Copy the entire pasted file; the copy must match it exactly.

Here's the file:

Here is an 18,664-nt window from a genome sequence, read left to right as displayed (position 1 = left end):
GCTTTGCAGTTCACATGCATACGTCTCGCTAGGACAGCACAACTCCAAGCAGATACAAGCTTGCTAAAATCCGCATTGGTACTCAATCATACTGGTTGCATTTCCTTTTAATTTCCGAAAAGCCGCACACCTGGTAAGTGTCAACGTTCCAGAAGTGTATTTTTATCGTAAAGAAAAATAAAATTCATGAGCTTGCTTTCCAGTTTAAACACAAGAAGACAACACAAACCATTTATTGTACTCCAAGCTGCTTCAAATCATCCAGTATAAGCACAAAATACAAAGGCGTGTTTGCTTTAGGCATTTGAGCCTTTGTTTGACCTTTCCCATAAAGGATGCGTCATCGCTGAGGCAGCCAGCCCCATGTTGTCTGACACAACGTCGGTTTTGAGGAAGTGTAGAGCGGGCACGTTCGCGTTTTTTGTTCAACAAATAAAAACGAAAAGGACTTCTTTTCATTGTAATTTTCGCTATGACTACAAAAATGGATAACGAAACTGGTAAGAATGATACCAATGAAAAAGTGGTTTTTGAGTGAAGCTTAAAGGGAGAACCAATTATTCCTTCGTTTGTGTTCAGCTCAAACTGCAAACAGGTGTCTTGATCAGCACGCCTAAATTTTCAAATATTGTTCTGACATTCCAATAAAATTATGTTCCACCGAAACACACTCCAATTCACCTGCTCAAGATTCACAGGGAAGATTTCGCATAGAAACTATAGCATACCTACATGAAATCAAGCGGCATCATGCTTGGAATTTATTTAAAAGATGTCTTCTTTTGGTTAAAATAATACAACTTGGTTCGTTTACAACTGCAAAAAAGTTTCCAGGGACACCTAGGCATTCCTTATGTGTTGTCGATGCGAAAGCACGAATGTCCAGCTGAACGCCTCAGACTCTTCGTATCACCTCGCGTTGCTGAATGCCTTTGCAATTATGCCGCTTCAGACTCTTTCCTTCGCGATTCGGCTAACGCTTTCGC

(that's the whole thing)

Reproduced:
Here is an 18,664-nt window from a genome sequence, read left to right as displayed (position 1 = left end):
GCTTTGCAGTTCACATGCATACGTCTCGCTAGGACAGCACAACTCCAAGCAGATACAAGCTTGCTAAAATCCGCATTGGTACTCAATCATACTGGTTGCATTTCCTTTTAATTTCCGAAAAGCCGCACACCTGGTAAGTGTCAACGTTCCAGAAGTGTATTTTTATCGTAAAGAAAAATAAAATTCATGAGCTTGCTTTCCAGTTTAAACACAAGAAGACAACACAAACCATTTATTGTACTCCAAGCTGCTTCAAATCATCCAGTATAAGCACAAAATACAAAGGCGTGTTTGCTTTAGGCATTTGAGCCTTTGTTTGACCTTTCCCATAAAGGATGCGTCATCGCTGAGGCAGCCAGCCCCATGTTGTCTGACACAACGTCGGTTTTGAGGAAGTGTAGAGCGGGCACGTTCGCGTTTTTTGTTCAACAAATAAAAACGAAAAGGACTTCTTTTCATTGTAATTTTCGCTATGACTACAAAAATGGATAACGAAACTGGTAAGAATGATACCAATGAAAAAGTGGTTTTTGAGTGAAGCTTAAAGGGAGAACCAATTATTCCTTCGTTTGTGTTCAGCTCAAACTGCAAACAGGTGTCTTGATCAGCACGCCTAAATTTTCAAATATTGTTCTGACATTCCAATAAAATTATGTTCCACCGAAACACACTCCAATTCACCTGCTCAAGATTCACAGGGAAGATTTCGCATAGAAACTATAGCATACCTACATGAAATCAAGCGGCATCATGCTTGGAATTTATTTAAAAGATGTCTTCTTTTGGTTAAAATAATACAACTTGGTTCGTTTACAACTGCAAAAAAGTTTCCAGGGACACCTAGGCATTCCTTATGTGTTGTCGATGCGAAAGCACGAATGTCCAGCTGAACGCCTCAGACTCTTCGTATCACCTCGCGTTGCTGAATGCCTTTGCAATTATGCCGCTTCAGACTCTTTCCTTCGCGATTCGGCTAACGCTTTCGC